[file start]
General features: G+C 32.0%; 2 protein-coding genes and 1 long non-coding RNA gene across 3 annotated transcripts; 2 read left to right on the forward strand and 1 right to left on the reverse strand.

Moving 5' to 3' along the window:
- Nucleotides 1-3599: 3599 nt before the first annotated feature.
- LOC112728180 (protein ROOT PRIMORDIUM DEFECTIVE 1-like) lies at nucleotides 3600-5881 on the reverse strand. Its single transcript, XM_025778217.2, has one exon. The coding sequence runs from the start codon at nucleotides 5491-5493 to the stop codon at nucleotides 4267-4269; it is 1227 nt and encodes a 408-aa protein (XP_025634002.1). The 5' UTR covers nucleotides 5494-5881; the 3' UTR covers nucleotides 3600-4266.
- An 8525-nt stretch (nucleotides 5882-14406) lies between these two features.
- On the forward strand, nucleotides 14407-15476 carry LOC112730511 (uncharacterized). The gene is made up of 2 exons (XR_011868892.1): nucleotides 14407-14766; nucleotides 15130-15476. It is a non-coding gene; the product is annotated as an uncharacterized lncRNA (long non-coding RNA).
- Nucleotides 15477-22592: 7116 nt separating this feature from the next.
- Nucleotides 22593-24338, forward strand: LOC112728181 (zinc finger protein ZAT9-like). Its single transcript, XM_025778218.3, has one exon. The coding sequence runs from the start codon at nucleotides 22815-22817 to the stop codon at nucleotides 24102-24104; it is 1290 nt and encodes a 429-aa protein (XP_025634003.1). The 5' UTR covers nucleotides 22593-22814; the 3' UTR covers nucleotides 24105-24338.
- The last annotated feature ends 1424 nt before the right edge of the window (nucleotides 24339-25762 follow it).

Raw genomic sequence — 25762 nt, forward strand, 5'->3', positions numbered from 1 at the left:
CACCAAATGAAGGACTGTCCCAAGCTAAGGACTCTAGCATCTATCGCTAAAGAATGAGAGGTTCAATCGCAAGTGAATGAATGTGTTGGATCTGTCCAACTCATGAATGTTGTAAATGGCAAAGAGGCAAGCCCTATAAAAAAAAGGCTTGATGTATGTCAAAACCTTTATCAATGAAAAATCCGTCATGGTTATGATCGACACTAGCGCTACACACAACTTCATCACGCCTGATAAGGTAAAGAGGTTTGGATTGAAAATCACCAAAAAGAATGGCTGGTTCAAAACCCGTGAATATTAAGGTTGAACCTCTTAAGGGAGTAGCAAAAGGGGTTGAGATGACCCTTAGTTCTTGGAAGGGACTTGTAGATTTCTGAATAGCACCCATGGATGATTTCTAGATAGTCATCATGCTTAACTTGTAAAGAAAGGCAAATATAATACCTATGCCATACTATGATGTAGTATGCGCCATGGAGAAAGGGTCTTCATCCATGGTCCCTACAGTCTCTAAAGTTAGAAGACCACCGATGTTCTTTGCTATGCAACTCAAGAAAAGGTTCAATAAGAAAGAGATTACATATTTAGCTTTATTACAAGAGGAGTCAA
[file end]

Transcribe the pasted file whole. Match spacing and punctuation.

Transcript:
General features: G+C 32.0%; 2 protein-coding genes and 1 long non-coding RNA gene across 3 annotated transcripts; 2 read left to right on the forward strand and 1 right to left on the reverse strand.

Moving 5' to 3' along the window:
- Nucleotides 1-3599: 3599 nt before the first annotated feature.
- LOC112728180 (protein ROOT PRIMORDIUM DEFECTIVE 1-like) lies at nucleotides 3600-5881 on the reverse strand. Its single transcript, XM_025778217.2, has one exon. The coding sequence runs from the start codon at nucleotides 5491-5493 to the stop codon at nucleotides 4267-4269; it is 1227 nt and encodes a 408-aa protein (XP_025634002.1). The 5' UTR covers nucleotides 5494-5881; the 3' UTR covers nucleotides 3600-4266.
- An 8525-nt stretch (nucleotides 5882-14406) lies between these two features.
- On the forward strand, nucleotides 14407-15476 carry LOC112730511 (uncharacterized). The gene is made up of 2 exons (XR_011868892.1): nucleotides 14407-14766; nucleotides 15130-15476. It is a non-coding gene; the product is annotated as an uncharacterized lncRNA (long non-coding RNA).
- Nucleotides 15477-22592: 7116 nt separating this feature from the next.
- Nucleotides 22593-24338, forward strand: LOC112728181 (zinc finger protein ZAT9-like). Its single transcript, XM_025778218.3, has one exon. The coding sequence runs from the start codon at nucleotides 22815-22817 to the stop codon at nucleotides 24102-24104; it is 1290 nt and encodes a 429-aa protein (XP_025634003.1). The 5' UTR covers nucleotides 22593-22814; the 3' UTR covers nucleotides 24105-24338.
- The last annotated feature ends 1424 nt before the right edge of the window (nucleotides 24339-25762 follow it).

Raw genomic sequence — 25762 nt, forward strand, 5'->3', positions numbered from 1 at the left:
CACCAAATGAAGGACTGTCCCAAGCTAAGGACTCTAGCATCTATCGCTAAAGAATGAGAGGTTCAATCGCAAGTGAATGAATGTGTTGGATCTGTCCAACTCATGAATGTTGTAAATGGCAAAGAGGCAAGCCCTATAAAAAAAAGGCTTGATGTATGTCAAAACCTTTATCAATGAAAAATCCGTCATGGTTATGATCGACACTAGCGCTACACACAACTTCATCACGCCTGATAAGGTAAAGAGGTTTGGATTGAAAATCACCAAAAAGAATGGCTGGTTCAAAACCCGTGAATATTAAGGTTGAACCTCTTAAGGGAGTAGCAAAAGGGGTTGAGATGACCCTTAGTTCTTGGAAGGGACTTGTAGATTTCTGAATAGCACCCATGGATGATTTCTAGATAGTCATCATGCTTAACTTGTAAAGAAAGGCAAATATAATACCTATGCCATACTATGATGTAGTATGCGCCATGGAGAAAGGGTCTTCATCCATGGTCCCTACAGTCTCTAAAGTTAGAAGACCACCGATGTTCTTTGCTATGCAACTCAAGAAAAGGTTCAATAAGAAAGAGATTACATATTTAGCTTTATTACAAGAGGAGTCAA